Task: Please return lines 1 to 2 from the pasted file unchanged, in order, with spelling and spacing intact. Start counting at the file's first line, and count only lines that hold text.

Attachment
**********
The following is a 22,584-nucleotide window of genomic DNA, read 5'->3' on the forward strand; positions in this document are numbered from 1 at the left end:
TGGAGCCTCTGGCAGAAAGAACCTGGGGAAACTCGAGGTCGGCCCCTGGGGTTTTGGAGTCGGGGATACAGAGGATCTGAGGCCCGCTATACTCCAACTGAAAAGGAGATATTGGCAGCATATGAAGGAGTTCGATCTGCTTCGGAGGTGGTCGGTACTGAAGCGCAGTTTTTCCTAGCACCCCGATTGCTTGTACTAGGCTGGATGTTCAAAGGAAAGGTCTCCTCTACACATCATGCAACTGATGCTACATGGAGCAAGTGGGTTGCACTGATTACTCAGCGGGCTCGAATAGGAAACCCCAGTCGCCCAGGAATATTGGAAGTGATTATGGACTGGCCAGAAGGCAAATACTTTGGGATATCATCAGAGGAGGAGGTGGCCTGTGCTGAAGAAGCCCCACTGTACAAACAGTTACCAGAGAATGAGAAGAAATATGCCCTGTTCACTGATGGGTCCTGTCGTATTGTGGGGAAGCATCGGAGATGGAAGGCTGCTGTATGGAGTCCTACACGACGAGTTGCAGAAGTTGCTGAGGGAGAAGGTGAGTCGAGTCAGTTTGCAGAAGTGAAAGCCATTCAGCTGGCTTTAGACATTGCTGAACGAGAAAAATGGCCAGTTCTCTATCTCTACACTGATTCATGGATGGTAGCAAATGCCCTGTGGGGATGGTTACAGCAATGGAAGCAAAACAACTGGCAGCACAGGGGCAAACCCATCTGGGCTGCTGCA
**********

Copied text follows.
The following is a 22,584-nucleotide window of genomic DNA, read 5'->3' on the forward strand; positions in this document are numbered from 1 at the left end:
TGGAGCCTCTGGCAGAAAGAACCTGGGGAAACTCGAGGTCGGCCCCTGGGGTTTTGGAGTCGGGGATACAGAGGATCTGAGGCCCGCTATACTCCAACTGAAAAGGAGATATTGGCAGCATATGAAGGAGTTCGATCTGCTTCGGAGGTGGTCGGTACTGAAGCGCAGTTTTTCCTAGCACCCCGATTGCTTGTACTAGGCTGGATGTTCAAAGGAAAGGTCTCCTCTACACATCATGCAACTGATGCTACATGGAGCAAGTGGGTTGCACTGATTACTCAGCGGGCTCGAATAGGAAACCCCAGTCGCCCAGGAATATTGGAAGTGATTATGGACTGGCCAGAAGGCAAATACTTTGGGATATCATCAGAGGAGGAGGTGGCCTGTGCTGAAGAAGCCCCACTGTACAAACAGTTACCAGAGAATGAGAAGAAATATGCCCTGTTCACTGATGGGTCCTGTCGTATTGTGGGGAAGCATCGGAGATGGAAGGCTGCTGTATGGAGTCCTACACGACGAGTTGCAGAAGTTGCTGAGGGAGAAGGTGAGTCGAGTCAGTTTGCAGAAGTGAAAGCCATTCAGCTGGCTTTAGACATTGCTGAACGAGAAAAATGGCCAGTTCTCTATCTCTACACTGATTCATGGATGGTAGCAAATGCCCTGTGGGGATGGTTACAGCAATGGAAGCAAAACAACTGGCAGCACAGGGGCAAACCCATCTGGGCTGCTGCA